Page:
New Delhi: The monsoon rains are tapering off at the end of a normal four-month season, leaving behind farms full of rice, cane and cotton that could help the country curb high food prices and leave plenty of grain and sugar for exports in 2011-12.
India, the world’s second-biggest rice, cotton and sugar producer, is on track to cultivate a record 245 million tonnes of grains in the current crop year to June, up 1.4% from a year ago. The bumper crop will help reduce price volatility and bring relief to several Asian importers who are trying to combat food-led inflation.
After a fitful start, the rains picked up in the middle phase, watering vast stretches of the country that remain devoid of irrigation facilities despite the fact that about half of India’s 1.2 billion people depend on agriculture.
There were some concerns about heavy, late showers in western India’s cotton and cane growing areas, but those fears were banished by a dry spell that is poised to improve recovery rate from the cane crop.
A threat to rice from flooding has also ebbed.
“Rains have been fantastic, to an extent that they will help winter crops as well. We are still holding to our output target for the 2011-12 crop year,” said Gurbachan Singh, farm commissioner, a top government official.
Rains were 33% below average in the week to 28 September, the weather office said on Thursday. They have been 2% above average since the start of the June-September season, in line with the official forecast of a normal monsoon in 2011.
“Monsoon is expected to completely withdraw from the central parts (of the country) this week,” said a weather official, who did not wish to be named as he is not authorized to talk to the media.
Monsoon rains are crucial to farm output in the world’s second-most populous country because 60% of its farms do not have irrigation facilities.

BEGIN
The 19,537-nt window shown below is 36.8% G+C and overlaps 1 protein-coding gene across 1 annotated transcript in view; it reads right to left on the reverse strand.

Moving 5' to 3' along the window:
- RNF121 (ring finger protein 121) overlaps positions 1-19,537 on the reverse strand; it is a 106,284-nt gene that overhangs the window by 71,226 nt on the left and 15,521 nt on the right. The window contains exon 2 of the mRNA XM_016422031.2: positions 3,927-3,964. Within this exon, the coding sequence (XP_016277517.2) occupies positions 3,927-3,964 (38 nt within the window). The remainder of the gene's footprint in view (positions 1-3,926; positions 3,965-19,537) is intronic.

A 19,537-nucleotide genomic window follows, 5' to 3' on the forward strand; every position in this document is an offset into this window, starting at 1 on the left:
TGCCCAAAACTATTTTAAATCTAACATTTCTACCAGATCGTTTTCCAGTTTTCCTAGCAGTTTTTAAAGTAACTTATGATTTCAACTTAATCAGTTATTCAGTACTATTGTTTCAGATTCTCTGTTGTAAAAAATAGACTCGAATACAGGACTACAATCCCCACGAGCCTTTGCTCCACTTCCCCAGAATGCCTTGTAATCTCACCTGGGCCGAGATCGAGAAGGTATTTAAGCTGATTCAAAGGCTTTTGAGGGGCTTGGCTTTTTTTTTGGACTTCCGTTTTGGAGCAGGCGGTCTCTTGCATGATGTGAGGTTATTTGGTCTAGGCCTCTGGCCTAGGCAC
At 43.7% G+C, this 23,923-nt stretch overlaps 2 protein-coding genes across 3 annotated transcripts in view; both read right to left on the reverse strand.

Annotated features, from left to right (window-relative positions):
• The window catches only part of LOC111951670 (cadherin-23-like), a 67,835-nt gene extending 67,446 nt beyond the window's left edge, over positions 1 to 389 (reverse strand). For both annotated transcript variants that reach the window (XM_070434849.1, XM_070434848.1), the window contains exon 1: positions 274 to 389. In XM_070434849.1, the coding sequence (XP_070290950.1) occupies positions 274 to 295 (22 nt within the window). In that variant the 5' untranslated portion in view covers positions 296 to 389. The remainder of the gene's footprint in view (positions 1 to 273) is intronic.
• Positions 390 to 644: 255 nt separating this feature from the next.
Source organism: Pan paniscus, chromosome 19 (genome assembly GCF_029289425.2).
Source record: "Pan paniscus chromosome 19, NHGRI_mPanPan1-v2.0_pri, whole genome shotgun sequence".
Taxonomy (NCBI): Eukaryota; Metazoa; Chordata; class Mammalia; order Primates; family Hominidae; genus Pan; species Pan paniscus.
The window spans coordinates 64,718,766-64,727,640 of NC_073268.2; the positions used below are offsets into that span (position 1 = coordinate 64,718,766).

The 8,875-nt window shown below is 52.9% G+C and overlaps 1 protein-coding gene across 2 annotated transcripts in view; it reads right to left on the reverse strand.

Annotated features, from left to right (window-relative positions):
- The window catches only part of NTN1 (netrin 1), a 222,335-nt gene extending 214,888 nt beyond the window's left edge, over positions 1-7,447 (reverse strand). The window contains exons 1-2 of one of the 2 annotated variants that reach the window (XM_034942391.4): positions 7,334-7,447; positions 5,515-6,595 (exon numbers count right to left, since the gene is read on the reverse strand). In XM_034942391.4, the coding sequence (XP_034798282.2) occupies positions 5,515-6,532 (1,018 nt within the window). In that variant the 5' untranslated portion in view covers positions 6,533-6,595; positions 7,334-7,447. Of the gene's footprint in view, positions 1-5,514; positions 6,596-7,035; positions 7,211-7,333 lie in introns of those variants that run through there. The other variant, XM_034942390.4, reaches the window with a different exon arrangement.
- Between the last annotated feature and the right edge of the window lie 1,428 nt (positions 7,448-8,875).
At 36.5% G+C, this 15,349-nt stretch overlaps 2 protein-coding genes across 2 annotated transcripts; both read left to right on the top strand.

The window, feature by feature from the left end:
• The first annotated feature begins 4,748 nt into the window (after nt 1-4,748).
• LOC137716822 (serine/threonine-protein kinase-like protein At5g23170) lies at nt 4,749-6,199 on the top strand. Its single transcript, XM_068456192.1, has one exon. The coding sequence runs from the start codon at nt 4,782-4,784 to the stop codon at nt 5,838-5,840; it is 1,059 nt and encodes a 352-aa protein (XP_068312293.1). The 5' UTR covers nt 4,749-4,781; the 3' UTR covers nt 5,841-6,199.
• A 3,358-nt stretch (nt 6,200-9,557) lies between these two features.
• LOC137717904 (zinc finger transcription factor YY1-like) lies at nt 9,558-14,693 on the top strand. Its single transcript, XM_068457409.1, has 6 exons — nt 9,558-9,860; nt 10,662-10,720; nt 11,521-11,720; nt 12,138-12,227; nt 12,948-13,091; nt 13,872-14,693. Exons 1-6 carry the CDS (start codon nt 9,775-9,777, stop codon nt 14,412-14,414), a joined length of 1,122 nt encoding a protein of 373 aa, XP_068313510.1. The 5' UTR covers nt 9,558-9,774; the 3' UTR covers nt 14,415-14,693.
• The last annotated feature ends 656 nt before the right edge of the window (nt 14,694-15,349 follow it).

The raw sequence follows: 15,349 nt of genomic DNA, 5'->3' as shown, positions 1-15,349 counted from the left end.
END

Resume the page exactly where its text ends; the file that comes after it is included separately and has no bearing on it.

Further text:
Floods and heavy rains in some parts of Maharashtra in the west and Uttar Pradesh in the north caused some anxiety, but the water receded quickly in the top two sugar producing states.
Heavy rains in some parts of the rice-growing eastern states of Orissa, Bihar and West Bengal led to initial fears of lower output, but officials said overall production targets will be met.
Fears of soybean yields being hit have also eased. “Yes, there were concerns about soybean yields due to late rainfall. But they were short-lived. Yields are good,” said Atul Chaturvedi, chief executive officer (CEO) of farm business Adani Wilmar.
Only production of guar seed, used to make guar gum which is used as a controlling agent in oil drilling, could be hit because of the delayed arrival of the monsoon. The United States (US) and Europe are the biggest importers of guar seed.
Overall higher farm output will keep a lid on food prices in Asia’s third largest economy, staving off imports and encouraging exports of sugar and grains.
India has allowed 2 million tonnes of rice exports this year, undercutting supplies from top producer Thailand. It also allowed for the export of 2 million tonnes of wheat.
Global food prices remained high in August, buoyed by a worrying outlook of low grain supplies and stocks. High prices gave little respite to policy makers, already battling stubborn inflation and faltering economic growth.
Last year’s normal monsoon, which came after the worst drought in nearly four decades, helped India become a sugar exporter and saw the benchmark London white sugar futures ease by a fifth since January.